That was my point, but he used it as proof of its 'truthfulness' and 'validity.'

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Posted by: JoD3:360 ( )
Date: February 19, 2012 02:00PM

"so it would sound like scripture."

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Posted by: nowI'mfound ( )
Date: February 19, 2012 01:31AM

The biggest red flag of the BoM to me (before I knew about DNA problems and such) is the fact that the entire story is a classic Divine Providence tale. During JS's time, there was a huge religious movement known as the Second Great Awakening. One of the big views was the idea of providence--that you tried to look for some sign of your favor with god. The more you appeared to be blessed, the more righteous you were assumed to be. Think about the BoM--it's one repetitive cycle. The people are righteous and god prospers them in the land; because they prosper, they become proud; god smites them; they become humble and repent; god prospers them in the land...

When you really deconstruct the BoM you see just how many ways it CANNOT be authentic scripture. And if it isn't true, then JS isn't a prophet. If he's not a prophet, the rest of it isn't true. It all just unravels.

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Posted by: amos2 ( )
Date: February 19, 2012 10:39AM

The BoM is falsified by it's claims, not its grammar.

God did no such thing as turn any race black as a curse.

God did no such thing as send white christians to massively cull and displace the Native American.

God did no such thing as turn his face from Jews and allow the holocast because "none other nation on earth would crucify their god".

God did no such thing as single out "harlots" and "whores" for disdain.

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Posted by: RPackham ( )
Date: February 19, 2012 05:33PM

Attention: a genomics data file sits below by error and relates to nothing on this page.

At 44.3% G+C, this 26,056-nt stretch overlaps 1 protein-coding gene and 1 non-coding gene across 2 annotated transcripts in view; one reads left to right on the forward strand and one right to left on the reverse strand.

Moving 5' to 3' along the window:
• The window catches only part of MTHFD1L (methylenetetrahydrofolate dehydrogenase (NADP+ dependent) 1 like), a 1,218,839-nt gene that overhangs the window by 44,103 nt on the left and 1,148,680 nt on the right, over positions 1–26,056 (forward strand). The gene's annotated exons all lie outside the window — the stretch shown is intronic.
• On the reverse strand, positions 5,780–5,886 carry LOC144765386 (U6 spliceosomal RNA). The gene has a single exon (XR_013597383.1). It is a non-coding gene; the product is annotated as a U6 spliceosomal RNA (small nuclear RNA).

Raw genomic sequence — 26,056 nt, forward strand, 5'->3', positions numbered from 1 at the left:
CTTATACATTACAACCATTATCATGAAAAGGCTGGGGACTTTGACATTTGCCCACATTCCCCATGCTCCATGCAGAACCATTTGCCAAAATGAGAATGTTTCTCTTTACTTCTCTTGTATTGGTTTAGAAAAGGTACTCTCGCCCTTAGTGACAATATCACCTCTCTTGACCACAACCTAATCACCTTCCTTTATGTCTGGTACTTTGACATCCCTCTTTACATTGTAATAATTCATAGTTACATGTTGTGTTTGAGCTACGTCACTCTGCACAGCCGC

I discuss this criticism in my article on Mormon linguistic problems at http://packham.n4m.org/linguist.htm#NOTVALID - I also discussed it when I spoke on linguistic problems at a recent Exmormon Foundation conference.

One of the most frequent criticisms of the language of the Book of Mormon is the frequent use of the phrase "And it came to pass..." That may well be a valid criticism of the literary style of the supposed translation, but that criticism overlooks the fact that the very same phrase occurs quite frequently in the King James translation of the Bible, over 500 times in the Hebrew Old Testament and over 70 times in the Greek New Testament. The phrase in the New Testament is a translation of the one Greek word 'egeneto' meaning "it happened." In the Old Testament it translates a word of four characters, WYHY, pronounced 'weyehi' meaning "and it happened." It is not unreasonable to assume that "Reformed Egyptian" might also have had such a single short word of four or even fewer characters.

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Posted by: TheIrrationalShark ( )
Date: February 19, 2012 05:58PM

So, the Bible says it a total of 570 times? That's nothing compared to the BoM, which says it over 1000 times (see my above post). Not to mention the BoM is much shorter than the Bible. Besides, attempting to write it in a King James like format was pointless, other than making it sound "ancient" or "legitimate." The KJV actually makes sense because the language was %100 modern back then. If the Bible were to be translated to English for the first time (for the sake of argument, of course) in the 21st century, it would use the most modern English.

Also, I wonder, why would anyone choose to write on gold plates? Wouldn't it be a lot easier to write on paper or papyrus? Plus, it would be a lot lighter.



Edited 1 time(s). Last edit at 02/19/2012 06:03PM by theirrationalshark.

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Posted by: Stray Mutt ( )
Date: February 19, 2012 05:38PM

theirrationalshark Wrote:
-------------------------------------------------------
> Perhaps he
> thought that if he made it sound like the King
> James Bible, it would somehow make it sound more
> valid.

Exactly. People have been conditioned to think scripture sounds a certain way. It needs to sound ancient, right?

Besides, it made it easier to lift big chunks from the Bible.

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Posted by: reasonabledoubt ( )
Date: February 19, 2012 05:45PM

Read the Criddle pdf for more info on this as related to Spaulding.

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Posted by: Rebeckah ( )
Date: February 19, 2012 08:15PM

But they droned on and on and on about "And then in the 11th year did nothing of import occur, and also in the 12th and yea, the same in the thirteenth unto the four hundredth year when it came to pass that Labeelabelum did take a pee on a bear and learn not to mock the living Lord for that bear did swipe off his manliness and..."

The Book of Mormon is one of THE most incredibly boring and repetitious creations out there. Smeyers must have been related to Josph, Spaulding and what's-his-name.